At first, you didn’t look at me; you scanned the papers on the clipboard, but then you looked up and straight into my eyes. I had moved cities to leave my broken heart behind, and yet there you were. You had moved too. But why? You were careful when you touched my hurt wrist and winced when I did. We didn’t speak. I was scared that the drugs were playing tricks on me, and I was only dreaming that you were tending to my injuries. You started with some chit chat about this and that. I let you do the speaking while you put my hand in a plaster. Your voice was comforting, a blanket that kept me warm.
Gently, you touched me. It was a simple brush of your skin against mine, but it set off a yearning in me that I had almost forgotten. I had missed these barely-there feather-light touches since my divorce. And you were only doing your job, and yet, I broke down in tears.
I went from chuckling to laughing hysterically and then, I sobbed. At first, you didn’t know what to do. You looked panicked, and the nurse assisting you was not helping either. You dismissed her, and dismayed, she left us alone. It was only us in a shelter made of cloth. And only one of us was keeping it together. You almost reach out to pull me in a hug, but then you remembered where we were, and you refused to be anything but professional. I rubbed my face with my good hand, giving a watery smile. I was fortunate to be a master at pretending to be well. I shook my head with a chuckle. I must have been quite a sight. You finished my plaster, and before you left, you retook my charts, scanning the information for the one you were searching. You tapped it with your finger twice before you looked up at me with a lopsided smile.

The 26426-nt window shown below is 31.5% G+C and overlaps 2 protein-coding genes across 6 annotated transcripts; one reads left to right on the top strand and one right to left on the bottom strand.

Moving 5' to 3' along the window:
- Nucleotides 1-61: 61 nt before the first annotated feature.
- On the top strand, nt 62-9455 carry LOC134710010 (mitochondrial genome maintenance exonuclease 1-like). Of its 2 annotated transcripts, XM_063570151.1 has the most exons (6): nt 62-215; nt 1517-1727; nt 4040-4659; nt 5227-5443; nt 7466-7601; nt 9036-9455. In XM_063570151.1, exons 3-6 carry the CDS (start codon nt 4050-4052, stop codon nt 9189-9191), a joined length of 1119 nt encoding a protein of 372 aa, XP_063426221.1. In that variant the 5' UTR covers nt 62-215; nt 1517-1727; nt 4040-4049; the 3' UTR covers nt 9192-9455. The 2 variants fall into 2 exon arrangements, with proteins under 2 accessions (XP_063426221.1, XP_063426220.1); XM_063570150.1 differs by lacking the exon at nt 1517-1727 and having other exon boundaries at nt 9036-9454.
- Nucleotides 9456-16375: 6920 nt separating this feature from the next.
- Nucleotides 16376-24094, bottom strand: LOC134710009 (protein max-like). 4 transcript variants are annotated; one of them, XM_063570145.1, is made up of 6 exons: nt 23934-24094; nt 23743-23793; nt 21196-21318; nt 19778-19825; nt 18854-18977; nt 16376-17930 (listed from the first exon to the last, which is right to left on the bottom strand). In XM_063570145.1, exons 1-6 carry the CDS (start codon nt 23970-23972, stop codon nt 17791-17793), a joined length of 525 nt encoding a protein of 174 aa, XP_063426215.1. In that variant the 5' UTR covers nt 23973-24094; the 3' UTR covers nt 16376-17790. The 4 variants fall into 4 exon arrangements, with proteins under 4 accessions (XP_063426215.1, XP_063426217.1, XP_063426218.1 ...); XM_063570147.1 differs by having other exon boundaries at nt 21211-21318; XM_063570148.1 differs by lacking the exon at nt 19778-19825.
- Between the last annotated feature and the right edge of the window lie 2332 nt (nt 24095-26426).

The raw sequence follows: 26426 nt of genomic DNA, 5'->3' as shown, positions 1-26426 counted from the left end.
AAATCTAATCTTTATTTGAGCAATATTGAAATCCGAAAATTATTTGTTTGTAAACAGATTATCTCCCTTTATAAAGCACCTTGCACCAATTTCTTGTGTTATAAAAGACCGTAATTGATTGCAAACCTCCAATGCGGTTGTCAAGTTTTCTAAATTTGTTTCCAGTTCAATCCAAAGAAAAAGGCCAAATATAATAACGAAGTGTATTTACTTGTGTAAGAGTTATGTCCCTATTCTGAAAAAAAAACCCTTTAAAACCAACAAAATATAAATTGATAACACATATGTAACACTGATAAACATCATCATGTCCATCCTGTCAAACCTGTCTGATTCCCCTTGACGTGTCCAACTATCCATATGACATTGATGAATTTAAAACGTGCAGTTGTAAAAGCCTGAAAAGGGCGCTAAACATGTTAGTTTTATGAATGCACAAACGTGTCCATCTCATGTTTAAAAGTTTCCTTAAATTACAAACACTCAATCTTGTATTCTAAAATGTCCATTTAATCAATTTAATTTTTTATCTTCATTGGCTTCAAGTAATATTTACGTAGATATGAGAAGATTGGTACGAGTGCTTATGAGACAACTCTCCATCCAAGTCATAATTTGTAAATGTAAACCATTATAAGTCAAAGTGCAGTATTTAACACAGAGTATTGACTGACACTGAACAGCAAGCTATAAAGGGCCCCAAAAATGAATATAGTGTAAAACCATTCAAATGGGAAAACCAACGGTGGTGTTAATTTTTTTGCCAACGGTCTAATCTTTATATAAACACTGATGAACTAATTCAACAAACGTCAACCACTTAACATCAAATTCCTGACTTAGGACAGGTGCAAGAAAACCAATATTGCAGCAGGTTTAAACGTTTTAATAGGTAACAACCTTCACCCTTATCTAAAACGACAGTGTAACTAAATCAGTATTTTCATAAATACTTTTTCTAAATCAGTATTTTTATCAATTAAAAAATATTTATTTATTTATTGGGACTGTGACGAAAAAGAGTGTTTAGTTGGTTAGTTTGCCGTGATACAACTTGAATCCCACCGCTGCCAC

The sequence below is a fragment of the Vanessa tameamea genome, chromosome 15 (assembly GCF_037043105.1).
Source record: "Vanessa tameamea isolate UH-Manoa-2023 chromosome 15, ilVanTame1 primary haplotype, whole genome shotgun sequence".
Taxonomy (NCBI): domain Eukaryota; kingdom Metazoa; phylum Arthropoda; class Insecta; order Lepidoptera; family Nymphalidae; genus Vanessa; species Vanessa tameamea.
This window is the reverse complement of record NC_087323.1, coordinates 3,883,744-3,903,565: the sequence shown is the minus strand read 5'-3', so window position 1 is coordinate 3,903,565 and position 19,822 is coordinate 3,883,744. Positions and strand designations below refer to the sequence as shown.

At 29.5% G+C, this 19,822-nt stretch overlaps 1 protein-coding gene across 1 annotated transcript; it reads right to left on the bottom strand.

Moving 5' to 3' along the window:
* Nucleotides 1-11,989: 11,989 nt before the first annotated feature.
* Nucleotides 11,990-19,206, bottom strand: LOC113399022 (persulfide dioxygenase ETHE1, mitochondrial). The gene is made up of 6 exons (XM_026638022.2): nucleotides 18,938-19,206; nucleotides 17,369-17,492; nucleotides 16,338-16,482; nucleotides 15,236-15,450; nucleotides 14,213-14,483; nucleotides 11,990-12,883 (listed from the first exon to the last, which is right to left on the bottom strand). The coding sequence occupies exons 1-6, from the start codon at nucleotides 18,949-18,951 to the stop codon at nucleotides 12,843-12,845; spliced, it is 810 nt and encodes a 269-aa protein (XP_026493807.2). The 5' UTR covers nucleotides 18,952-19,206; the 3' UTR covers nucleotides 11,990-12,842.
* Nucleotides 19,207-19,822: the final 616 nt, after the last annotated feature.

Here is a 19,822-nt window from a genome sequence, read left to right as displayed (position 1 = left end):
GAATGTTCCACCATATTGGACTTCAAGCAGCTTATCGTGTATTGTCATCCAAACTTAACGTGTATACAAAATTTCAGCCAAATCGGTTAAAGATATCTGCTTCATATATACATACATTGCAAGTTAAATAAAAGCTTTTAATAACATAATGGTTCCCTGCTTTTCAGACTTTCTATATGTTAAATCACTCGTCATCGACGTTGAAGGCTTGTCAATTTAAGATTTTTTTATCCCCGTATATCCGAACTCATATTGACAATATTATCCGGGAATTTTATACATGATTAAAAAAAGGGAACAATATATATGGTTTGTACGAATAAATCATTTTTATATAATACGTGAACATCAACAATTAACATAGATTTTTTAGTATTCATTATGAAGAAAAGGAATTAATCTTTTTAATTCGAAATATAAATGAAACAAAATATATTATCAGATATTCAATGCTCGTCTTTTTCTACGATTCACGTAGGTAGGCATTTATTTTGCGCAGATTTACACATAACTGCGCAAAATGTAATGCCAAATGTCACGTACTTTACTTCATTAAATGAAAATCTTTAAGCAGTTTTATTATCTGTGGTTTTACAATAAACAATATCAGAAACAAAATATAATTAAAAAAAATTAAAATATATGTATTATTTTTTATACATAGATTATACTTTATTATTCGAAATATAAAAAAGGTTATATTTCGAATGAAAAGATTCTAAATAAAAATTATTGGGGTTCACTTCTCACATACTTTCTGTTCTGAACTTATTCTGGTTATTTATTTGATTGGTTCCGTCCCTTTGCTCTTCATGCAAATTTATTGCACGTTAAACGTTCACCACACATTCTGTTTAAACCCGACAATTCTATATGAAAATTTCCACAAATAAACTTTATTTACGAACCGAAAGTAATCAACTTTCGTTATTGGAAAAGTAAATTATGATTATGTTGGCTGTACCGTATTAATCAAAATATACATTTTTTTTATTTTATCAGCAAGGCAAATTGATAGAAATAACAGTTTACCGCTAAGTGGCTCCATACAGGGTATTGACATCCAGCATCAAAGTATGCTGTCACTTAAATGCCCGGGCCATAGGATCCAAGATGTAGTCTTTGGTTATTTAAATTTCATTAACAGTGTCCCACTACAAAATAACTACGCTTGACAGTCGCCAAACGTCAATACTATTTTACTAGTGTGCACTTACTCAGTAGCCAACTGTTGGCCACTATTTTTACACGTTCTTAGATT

It was cheesy and probably drug-induced, but I fell in love with you right then. “I’ll make a house call to yours tonight. You shouldn’t be alone. See ya.” I closed my eyes, opened them, and you were gone. I felt sober now, unsure if you had been real or not. But I was weirdly calm.
I was discharged and went straight home. I put on a movie and fell asleep. When the doorbell woke me hours later, I was disorientated for a moment, padding to the door. I opened it to see you. You held up a brown paper bag. “Ice cream,” you said. I waved you in, stunned that you were there. You made yourself right at home, and you never left again. It was not the all-consuming lust we see in romantic movies; it was something much deeper that made our connection.
I believe that every person comes into our lives when we need them. And I needed you. I still do. I need you every day. Just to feel whole.
Betty was right to have tried setting us up, and she never tired to tell everyone that she had introduced us in our old lives. I give her this small victory, I allow it, but it was not the first time I saw you that I fell for you.